On February 15, 1978, when the loan was in default, the Rogers sold and conveyed title in the residence, subject to the second deed of trust, to Wilhite. Wilhite cured the default and continued to make all the installment payments due under the loan by cashier's checks and money orders. In September of 1979, Wilhite made a payment on the loan by means of personal check. The trustee, SDHLC, alerted the Callihans that the Rogers had sold the encumbered property, therefore the balance of the debt, $2,132.55, was due by the express terms of the deed of trust.

A notice of default on the second deed of trust was filed on October 18, 1979. Wilhite promptly sought a permanent injunction from the superior court to bar foreclosure proceedings. The record from the trial court discloses that Wilhite had $44,900 of equity in the house, the house had appreciated in value and Wilhite was at least as solvent as the Rogers. The trial court made these express findings:

a. Wilhite, upon acquiring title to the subject real property, cured the default in installment payments due on the note;

b. Wilhite was more creditworthy than Rogers;

c. Since acquiring title, Wilhite neither committed nor permitted any waste to the subject real property;

d. Since the date of sale, the real property had appreciated in market value.

The trial court characterized the Callihans as “private” lenders, yet held they had failed to meet their burden to justify enforcement of the due-on clause. The Callihans were permanently enjoined from foreclosing on the security and the court awarded attorney fees to Wilhite in the sum of $2,623.75. Pending the Callihans' appeal, the note was paid off on time and in full.



We confront preliminarily Wilhite's contention that the issues tendered by this appeal are moot since the trust deed note has been paid in full. It is well settled law that where the issues on appeal affect the general public interest and there is reasonable probability that the same questions will again be litigated and appealed, an appellate court may adjudicate the issues involved. (In re William M. (1970) 3 Cal.3d 16, 89 Cal.Rptr. 33, 473 P.2d 737; People v. West Coast Shows, Inc. (1970) 10 Cal.App.3d 462, 89 Cal.Rptr. 290.) The claim of a noninstitutional private lender presents just such an issue. Since the disclaimer in Wellenkamp, supra, the private lender or buyer of property has been left in a purgatory of uncertainty. Moreover, the widespread practices of loan brokerage institutions (such as SDHLC) as well as private individuals are at stake. Moreover, where, as here, the loans are short term, it is reasonably probable the issue could never be resolved by an appellate court before payment of the debt. The question before this court is an issue of first impression that demands an early answer.2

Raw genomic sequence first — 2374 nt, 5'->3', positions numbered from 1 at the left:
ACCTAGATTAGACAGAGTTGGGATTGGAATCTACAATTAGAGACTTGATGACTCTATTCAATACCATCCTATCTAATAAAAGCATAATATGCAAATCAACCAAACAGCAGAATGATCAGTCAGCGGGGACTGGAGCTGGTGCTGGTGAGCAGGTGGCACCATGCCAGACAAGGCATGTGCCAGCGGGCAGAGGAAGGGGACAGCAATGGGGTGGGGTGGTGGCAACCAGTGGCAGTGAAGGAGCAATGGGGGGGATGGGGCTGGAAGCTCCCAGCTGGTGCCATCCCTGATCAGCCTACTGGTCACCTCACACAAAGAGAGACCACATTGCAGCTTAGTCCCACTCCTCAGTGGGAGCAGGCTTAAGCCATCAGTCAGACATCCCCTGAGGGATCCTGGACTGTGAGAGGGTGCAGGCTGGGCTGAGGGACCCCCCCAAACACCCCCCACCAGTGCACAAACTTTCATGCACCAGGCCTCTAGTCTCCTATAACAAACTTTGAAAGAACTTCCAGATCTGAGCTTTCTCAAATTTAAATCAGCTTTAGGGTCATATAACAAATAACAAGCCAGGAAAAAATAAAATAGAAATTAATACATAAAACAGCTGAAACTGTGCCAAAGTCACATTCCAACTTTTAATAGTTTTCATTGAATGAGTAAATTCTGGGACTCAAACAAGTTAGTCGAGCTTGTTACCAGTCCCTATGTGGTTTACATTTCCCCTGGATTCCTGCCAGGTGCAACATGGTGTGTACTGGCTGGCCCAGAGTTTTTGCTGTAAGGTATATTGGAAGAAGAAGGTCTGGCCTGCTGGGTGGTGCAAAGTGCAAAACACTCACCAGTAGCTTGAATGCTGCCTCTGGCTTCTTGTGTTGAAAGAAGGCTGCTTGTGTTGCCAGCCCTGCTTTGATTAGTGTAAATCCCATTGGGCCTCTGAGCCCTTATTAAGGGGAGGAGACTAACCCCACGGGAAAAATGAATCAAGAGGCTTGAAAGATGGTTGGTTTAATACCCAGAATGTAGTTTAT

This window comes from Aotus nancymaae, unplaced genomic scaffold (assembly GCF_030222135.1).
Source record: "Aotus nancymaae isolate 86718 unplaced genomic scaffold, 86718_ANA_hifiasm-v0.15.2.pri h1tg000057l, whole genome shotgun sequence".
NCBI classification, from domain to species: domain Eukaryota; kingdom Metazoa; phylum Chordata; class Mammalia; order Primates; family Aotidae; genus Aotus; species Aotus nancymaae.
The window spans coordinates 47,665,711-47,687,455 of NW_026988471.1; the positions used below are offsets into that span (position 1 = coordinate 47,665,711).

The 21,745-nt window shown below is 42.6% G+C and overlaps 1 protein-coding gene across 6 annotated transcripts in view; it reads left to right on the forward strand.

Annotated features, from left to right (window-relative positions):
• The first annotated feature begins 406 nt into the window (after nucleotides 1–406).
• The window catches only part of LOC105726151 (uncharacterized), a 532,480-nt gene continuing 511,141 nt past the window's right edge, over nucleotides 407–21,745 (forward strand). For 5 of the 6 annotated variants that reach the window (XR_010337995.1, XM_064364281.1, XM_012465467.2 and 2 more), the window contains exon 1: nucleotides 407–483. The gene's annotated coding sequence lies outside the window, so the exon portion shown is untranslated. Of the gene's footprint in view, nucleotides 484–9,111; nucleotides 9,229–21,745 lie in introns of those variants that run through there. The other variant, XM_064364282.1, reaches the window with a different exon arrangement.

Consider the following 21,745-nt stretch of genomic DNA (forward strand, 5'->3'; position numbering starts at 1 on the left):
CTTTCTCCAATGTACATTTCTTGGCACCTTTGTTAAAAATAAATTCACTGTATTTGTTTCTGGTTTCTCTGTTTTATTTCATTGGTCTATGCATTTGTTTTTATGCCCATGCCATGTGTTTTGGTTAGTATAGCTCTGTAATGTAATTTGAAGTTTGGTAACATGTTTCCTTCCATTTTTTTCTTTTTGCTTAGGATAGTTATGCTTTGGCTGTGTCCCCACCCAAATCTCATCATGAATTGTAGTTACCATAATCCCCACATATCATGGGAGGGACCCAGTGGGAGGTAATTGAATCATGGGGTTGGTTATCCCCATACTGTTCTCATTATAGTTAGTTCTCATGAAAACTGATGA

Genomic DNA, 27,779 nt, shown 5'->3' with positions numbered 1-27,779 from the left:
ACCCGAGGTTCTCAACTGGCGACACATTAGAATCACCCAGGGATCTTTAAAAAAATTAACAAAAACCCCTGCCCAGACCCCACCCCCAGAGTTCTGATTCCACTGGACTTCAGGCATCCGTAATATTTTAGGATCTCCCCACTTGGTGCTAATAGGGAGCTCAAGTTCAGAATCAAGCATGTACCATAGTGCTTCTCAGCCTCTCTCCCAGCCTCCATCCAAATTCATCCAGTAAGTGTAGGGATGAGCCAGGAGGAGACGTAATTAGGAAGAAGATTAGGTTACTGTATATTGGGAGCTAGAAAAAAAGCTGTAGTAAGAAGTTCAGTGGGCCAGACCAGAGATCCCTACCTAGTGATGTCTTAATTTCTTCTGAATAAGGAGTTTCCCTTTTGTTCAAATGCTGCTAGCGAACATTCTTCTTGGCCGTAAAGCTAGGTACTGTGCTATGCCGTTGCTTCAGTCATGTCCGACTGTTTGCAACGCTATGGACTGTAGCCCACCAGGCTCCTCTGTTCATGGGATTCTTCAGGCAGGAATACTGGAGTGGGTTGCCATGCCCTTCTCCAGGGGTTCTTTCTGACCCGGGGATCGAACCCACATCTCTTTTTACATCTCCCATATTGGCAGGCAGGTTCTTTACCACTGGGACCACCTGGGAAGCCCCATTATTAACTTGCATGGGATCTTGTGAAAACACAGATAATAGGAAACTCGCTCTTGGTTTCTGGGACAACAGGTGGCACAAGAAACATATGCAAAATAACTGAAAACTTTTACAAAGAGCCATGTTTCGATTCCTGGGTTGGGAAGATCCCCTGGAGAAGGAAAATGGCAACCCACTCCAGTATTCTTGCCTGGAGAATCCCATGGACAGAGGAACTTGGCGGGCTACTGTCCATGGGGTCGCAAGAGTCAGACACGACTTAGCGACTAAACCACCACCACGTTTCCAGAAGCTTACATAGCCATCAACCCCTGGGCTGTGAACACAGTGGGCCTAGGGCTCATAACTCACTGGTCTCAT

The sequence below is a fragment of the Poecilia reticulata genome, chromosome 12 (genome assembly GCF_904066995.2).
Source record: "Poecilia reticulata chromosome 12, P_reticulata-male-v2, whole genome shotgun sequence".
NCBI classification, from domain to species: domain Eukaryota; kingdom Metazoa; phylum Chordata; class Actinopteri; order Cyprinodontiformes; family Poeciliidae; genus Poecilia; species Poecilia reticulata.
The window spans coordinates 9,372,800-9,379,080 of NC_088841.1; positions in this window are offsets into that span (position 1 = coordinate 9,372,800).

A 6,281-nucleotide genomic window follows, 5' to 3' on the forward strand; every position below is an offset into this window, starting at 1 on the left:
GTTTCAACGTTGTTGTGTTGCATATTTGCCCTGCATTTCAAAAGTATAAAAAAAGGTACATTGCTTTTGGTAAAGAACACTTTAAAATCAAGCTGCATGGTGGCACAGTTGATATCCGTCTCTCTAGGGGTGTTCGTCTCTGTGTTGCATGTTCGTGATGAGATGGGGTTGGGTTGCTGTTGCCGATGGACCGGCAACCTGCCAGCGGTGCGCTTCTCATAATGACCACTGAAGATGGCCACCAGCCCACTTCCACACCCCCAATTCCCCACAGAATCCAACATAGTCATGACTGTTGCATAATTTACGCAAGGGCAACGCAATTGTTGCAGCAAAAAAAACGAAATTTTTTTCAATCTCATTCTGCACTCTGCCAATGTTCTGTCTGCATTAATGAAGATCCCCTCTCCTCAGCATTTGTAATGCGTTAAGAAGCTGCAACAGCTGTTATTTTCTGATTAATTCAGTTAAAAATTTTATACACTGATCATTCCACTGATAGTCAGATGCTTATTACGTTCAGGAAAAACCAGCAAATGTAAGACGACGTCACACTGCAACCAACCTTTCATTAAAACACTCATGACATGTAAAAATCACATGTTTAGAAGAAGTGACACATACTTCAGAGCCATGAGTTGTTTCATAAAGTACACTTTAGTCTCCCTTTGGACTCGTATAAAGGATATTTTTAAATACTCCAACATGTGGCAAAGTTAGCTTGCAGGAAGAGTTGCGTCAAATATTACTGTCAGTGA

Second, there is a viable question as to responsibility for attorney fees depending upon who was the prevailing party in the primary issue. We therefore proceed to grapple with the Callihans' appeal.